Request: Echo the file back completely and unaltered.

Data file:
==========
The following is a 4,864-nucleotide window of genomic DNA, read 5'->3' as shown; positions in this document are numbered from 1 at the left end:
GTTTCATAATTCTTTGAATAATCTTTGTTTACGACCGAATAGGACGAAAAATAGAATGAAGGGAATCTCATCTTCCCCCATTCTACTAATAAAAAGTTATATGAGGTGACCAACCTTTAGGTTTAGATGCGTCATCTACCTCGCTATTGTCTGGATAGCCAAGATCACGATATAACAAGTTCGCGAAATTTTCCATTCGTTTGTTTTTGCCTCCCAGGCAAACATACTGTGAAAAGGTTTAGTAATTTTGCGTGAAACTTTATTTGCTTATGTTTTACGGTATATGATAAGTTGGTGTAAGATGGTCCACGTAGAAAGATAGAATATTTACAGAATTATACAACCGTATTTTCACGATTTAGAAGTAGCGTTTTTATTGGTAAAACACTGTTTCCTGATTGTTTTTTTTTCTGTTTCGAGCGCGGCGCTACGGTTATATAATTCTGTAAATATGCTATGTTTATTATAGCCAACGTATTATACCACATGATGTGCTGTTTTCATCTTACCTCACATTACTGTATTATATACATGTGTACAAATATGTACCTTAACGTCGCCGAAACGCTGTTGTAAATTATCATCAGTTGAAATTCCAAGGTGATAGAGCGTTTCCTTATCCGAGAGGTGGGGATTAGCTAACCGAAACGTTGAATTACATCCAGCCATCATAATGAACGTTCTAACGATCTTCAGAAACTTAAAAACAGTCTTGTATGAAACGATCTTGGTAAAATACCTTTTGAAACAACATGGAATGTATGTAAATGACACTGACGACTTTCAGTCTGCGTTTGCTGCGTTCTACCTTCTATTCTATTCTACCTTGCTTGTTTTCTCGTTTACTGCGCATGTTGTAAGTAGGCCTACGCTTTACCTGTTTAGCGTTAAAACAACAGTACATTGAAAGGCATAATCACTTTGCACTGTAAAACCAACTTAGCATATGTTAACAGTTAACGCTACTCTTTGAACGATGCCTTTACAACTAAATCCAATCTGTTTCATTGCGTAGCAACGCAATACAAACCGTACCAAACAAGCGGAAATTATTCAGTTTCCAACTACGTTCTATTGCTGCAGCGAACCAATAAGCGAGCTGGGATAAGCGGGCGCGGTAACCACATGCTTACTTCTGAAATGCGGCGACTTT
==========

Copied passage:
The following is a 4,864-nucleotide window of genomic DNA, read 5'->3' as shown; positions in this document are numbered from 1 at the left end:
GTTTCATAATTCTTTGAATAATCTTTGTTTACGACCGAATAGGACGAAAAATAGAATGAAGGGAATCTCATCTTCCCCCATTCTACTAATAAAAAGTTATATGAGGTGACCAACCTTTAGGTTTAGATGCGTCATCTACCTCGCTATTGTCTGGATAGCCAAGATCACGATATAACAAGTTCGCGAAATTTTCCATTCGTTTGTTTTTGCCTCCCAGGCAAACATACTGTGAAAAGGTTTAGTAATTTTGCGTGAAACTTTATTTGCTTATGTTTTACGGTATATGATAAGTTGGTGTAAGATGGTCCACGTAGAAAGATAGAATATTTACAGAATTATACAACCGTATTTTCACGATTTAGAAGTAGCGTTTTTATTGGTAAAACACTGTTTCCTGATTGTTTTTTTTTCTGTTTCGAGCGCGGCGCTACGGTTATATAATTCTGTAAATATGCTATGTTTATTATAGCCAACGTATTATACCACATGATGTGCTGTTTTCATCTTACCTCACATTACTGTATTATATACATGTGTACAAATATGTACCTTAACGTCGCCGAAACGCTGTTGTAAATTATCATCAGTTGAAATTCCAAGGTGATAGAGCGTTTCCTTATCCGAGAGGTGGGGATTAGCTAACCGAAACGTTGAATTACATCCAGCCATCATAATGAACGTTCTAACGATCTTCAGAAACTTAAAAACAGTCTTGTATGAAACGATCTTGGTAAAATACCTTTTGAAACAACATGGAATGTATGTAAATGACACTGACGACTTTCAGTCTGCGTTTGCTGCGTTCTACCTTCTATTCTATTCTACCTTGCTTGTTTTCTCGTTTACTGCGCATGTTGTAAGTAGGCCTACGCTTTACCTGTTTAGCGTTAAAACAACAGTACATTGAAAGGCATAATCACTTTGCACTGTAAAACCAACTTAGCATATGTTAACAGTTAACGCTACTCTTTGAACGATGCCTTTACAACTAAATCCAATCTGTTTCATTGCGTAGCAACGCAATACAAACCGTACCAAACAAGCGGAAATTATTCAGTTTCCAACTACGTTCTATTGCTGCAGCGAACCAATAAGCGAGCTGGGATAAGCGGGCGCGGTAACCACATGCTTACTTCTGAAATGCGGCGACTTT